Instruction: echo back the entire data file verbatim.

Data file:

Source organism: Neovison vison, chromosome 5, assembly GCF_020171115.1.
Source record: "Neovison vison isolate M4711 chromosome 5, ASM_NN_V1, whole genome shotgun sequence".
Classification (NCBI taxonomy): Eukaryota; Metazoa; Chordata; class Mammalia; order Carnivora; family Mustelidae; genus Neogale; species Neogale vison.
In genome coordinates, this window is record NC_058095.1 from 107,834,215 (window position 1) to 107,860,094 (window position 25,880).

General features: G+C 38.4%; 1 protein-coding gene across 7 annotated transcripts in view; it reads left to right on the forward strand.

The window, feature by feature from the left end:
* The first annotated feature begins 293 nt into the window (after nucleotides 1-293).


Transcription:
Source organism: Neovison vison, chromosome 5, assembly GCF_020171115.1.
Source record: "Neovison vison isolate M4711 chromosome 5, ASM_NN_V1, whole genome shotgun sequence".
Classification (NCBI taxonomy): Eukaryota; Metazoa; Chordata; class Mammalia; order Carnivora; family Mustelidae; genus Neogale; species Neogale vison.
In genome coordinates, this window is record NC_058095.1 from 107,834,215 (window position 1) to 107,860,094 (window position 25,880).

General features: G+C 38.4%; 1 protein-coding gene across 7 annotated transcripts in view; it reads left to right on the forward strand.

The window, feature by feature from the left end:
* The first annotated feature begins 293 nt into the window (after nucleotides 1-293).